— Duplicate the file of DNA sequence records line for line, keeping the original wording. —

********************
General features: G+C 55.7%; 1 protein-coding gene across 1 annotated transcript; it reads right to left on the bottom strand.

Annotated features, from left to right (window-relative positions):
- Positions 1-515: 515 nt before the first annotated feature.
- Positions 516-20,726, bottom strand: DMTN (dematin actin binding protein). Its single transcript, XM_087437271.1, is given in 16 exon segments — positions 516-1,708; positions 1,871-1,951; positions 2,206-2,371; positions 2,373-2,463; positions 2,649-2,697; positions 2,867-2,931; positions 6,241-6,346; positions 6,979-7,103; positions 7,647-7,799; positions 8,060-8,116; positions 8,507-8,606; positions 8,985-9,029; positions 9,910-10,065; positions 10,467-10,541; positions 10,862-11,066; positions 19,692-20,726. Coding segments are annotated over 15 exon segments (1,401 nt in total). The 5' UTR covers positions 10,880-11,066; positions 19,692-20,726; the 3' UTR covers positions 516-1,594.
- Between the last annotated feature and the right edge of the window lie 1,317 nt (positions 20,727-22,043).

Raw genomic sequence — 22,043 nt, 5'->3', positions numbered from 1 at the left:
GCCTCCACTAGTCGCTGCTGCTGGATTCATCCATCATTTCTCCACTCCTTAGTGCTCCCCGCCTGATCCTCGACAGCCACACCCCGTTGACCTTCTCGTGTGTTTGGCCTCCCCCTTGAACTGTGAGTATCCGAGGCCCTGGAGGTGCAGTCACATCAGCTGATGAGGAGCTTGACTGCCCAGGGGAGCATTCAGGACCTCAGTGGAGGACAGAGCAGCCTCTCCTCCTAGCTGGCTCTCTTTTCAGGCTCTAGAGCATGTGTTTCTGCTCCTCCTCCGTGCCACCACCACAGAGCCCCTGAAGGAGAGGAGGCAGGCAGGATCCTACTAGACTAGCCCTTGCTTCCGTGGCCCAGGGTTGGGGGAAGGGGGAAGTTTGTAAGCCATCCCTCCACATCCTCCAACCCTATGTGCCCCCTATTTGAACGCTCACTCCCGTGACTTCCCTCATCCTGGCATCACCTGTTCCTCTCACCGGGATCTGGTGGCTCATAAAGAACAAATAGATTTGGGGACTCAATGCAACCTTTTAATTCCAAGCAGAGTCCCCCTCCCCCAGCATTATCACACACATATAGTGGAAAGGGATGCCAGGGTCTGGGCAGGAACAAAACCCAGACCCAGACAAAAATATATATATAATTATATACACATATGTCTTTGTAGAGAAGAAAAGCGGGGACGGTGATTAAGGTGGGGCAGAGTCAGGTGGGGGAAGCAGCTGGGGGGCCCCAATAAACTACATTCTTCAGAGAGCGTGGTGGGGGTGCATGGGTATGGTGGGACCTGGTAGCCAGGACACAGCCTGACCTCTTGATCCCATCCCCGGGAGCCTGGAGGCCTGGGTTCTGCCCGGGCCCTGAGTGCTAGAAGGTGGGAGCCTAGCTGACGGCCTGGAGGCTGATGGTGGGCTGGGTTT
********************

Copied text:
General features: G+C 55.7%; 1 protein-coding gene across 1 annotated transcript; it reads right to left on the bottom strand.

Annotated features, from left to right (window-relative positions):
- Positions 1-515: 515 nt before the first annotated feature.
- Positions 516-20,726, bottom strand: DMTN (dematin actin binding protein). Its single transcript, XM_087437271.1, is given in 16 exon segments — positions 516-1,708; positions 1,871-1,951; positions 2,206-2,371; positions 2,373-2,463; positions 2,649-2,697; positions 2,867-2,931; positions 6,241-6,346; positions 6,979-7,103; positions 7,647-7,799; positions 8,060-8,116; positions 8,507-8,606; positions 8,985-9,029; positions 9,910-10,065; positions 10,467-10,541; positions 10,862-11,066; positions 19,692-20,726. Coding segments are annotated over 15 exon segments (1,401 nt in total). The 5' UTR covers positions 10,880-11,066; positions 19,692-20,726; the 3' UTR covers positions 516-1,594.
- Between the last annotated feature and the right edge of the window lie 1,317 nt (positions 20,727-22,043).

Raw genomic sequence — 22,043 nt, 5'->3', positions numbered from 1 at the left:
GCCTCCACTAGTCGCTGCTGCTGGATTCATCCATCATTTCTCCACTCCTTAGTGCTCCCCGCCTGATCCTCGACAGCCACACCCCGTTGACCTTCTCGTGTGTTTGGCCTCCCCCTTGAACTGTGAGTATCCGAGGCCCTGGAGGTGCAGTCACATCAGCTGATGAGGAGCTTGACTGCCCAGGGGAGCATTCAGGACCTCAGTGGAGGACAGAGCAGCCTCTCCTCCTAGCTGGCTCTCTTTTCAGGCTCTAGAGCATGTGTTTCTGCTCCTCCTCCGTGCCACCACCACAGAGCCCCTGAAGGAGAGGAGGCAGGCAGGATCCTACTAGACTAGCCCTTGCTTCCGTGGCCCAGGGTTGGGGGAAGGGGGAAGTTTGTAAGCCATCCCTCCACATCCTCCAACCCTATGTGCCCCCTATTTGAACGCTCACTCCCGTGACTTCCCTCATCCTGGCATCACCTGTTCCTCTCACCGGGATCTGGTGGCTCATAAAGAACAAATAGATTTGGGGACTCAATGCAACCTTTTAATTCCAAGCAGAGTCCCCCTCCCCCAGCATTATCACACACATATAGTGGAAAGGGATGCCAGGGTCTGGGCAGGAACAAAACCCAGACCCAGACAAAAATATATATATAATTATATACACATATGTCTTTGTAGAGAAGAAAAGCGGGGACGGTGATTAAGGTGGGGCAGAGTCAGGTGGGGGAAGCAGCTGGGGGGCCCCAATAAACTACATTCTTCAGAGAGCGTGGTGGGGGTGCATGGGTATGGTGGGACCTGGTAGCCAGGACACAGCCTGACCTCTTGATCCCATCCCCGGGAGCCTGGAGGCCTGGGTTCTGCCCGGGCCCTGAGTGCTAGAAGGTGGGAGCCTAGCTGACGGCCTGGAGGCTGATGGTGGGCTGGGTTT